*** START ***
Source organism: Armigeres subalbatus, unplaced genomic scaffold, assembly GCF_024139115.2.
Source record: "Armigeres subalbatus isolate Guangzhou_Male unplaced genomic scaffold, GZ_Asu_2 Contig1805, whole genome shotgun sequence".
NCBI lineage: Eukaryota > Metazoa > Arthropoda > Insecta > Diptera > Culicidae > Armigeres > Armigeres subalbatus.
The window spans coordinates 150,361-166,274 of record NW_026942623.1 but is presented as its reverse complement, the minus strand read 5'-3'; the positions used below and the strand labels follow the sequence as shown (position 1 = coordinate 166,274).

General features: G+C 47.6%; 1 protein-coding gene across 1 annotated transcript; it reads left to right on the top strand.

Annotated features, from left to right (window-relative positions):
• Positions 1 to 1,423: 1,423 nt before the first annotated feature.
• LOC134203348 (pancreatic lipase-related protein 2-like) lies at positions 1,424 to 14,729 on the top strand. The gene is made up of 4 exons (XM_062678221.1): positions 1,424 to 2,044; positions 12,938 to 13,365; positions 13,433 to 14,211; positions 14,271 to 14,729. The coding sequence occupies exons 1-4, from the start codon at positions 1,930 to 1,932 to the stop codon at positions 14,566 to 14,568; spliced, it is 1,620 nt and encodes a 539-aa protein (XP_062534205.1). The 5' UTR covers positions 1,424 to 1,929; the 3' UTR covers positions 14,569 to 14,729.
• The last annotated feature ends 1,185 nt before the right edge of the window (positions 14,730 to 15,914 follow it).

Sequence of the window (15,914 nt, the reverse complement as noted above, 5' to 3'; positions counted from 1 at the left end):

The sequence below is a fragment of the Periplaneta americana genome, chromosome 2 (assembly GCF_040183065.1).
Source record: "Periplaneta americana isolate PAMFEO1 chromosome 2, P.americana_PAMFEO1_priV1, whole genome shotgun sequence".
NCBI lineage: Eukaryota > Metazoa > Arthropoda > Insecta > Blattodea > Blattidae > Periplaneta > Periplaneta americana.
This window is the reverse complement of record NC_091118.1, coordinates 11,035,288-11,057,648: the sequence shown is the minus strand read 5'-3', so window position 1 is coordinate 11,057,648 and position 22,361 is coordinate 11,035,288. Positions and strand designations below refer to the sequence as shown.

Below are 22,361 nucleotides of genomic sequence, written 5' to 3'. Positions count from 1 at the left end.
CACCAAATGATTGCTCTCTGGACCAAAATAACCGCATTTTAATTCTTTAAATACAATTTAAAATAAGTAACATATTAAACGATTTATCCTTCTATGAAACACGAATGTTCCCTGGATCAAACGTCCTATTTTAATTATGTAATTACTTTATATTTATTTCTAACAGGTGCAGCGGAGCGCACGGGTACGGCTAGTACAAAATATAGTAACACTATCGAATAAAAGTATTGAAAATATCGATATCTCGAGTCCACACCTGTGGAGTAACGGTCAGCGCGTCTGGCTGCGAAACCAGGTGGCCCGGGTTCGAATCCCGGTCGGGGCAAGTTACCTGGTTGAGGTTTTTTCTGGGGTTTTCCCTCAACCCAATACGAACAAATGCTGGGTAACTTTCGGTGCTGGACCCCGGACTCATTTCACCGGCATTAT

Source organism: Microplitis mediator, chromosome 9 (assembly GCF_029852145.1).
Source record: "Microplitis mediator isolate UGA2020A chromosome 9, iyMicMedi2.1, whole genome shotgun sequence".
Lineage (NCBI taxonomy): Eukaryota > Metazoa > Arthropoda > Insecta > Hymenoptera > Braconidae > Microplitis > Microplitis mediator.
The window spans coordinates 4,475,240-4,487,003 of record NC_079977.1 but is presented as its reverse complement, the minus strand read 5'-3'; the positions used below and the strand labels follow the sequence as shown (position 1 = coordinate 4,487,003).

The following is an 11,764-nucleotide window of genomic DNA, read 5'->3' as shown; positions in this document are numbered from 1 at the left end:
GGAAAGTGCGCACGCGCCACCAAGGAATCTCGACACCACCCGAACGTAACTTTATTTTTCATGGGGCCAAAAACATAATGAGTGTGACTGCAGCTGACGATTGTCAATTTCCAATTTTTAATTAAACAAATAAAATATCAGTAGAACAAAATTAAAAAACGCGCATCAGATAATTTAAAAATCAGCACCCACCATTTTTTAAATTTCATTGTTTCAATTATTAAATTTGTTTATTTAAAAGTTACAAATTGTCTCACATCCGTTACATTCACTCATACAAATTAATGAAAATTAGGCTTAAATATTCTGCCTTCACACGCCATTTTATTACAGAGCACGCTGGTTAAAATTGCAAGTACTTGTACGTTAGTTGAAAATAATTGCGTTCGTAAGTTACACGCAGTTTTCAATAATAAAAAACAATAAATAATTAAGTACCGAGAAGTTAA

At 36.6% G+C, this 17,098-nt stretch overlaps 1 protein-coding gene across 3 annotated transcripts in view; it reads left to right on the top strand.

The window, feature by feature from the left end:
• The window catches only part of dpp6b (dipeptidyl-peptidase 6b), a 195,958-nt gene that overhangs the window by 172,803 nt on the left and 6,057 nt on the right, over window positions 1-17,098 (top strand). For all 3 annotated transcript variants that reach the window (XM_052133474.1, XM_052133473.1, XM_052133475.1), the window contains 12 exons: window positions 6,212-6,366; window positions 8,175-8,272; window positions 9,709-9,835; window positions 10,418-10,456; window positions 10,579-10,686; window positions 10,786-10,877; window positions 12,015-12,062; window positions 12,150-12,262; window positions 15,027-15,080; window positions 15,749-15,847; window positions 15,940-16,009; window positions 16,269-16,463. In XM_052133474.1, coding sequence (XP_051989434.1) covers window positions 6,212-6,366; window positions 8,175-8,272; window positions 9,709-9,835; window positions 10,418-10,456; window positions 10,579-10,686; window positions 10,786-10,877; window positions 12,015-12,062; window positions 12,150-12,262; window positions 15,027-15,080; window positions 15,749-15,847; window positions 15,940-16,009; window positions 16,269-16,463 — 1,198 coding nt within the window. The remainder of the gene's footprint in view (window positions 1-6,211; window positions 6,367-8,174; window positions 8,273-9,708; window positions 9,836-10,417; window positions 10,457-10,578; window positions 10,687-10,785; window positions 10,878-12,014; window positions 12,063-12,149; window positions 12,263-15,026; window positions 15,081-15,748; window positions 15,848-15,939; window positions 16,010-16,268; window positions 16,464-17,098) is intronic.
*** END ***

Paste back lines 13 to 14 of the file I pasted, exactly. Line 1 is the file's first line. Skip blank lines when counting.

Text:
NCBI lineage: Eukaryota > Metazoa > Arthropoda > Insecta > Blattodea > Blattidae > Periplaneta > Periplaneta americana.
This window is the reverse complement of record NC_091118.1, coordinates 11,035,288-11,057,648: the sequence shown is the minus strand read 5'-3', so window position 1 is coordinate 11,057,648 and position 22,361 is coordinate 11,035,288. Positions and strand designations below refer to the sequence as shown.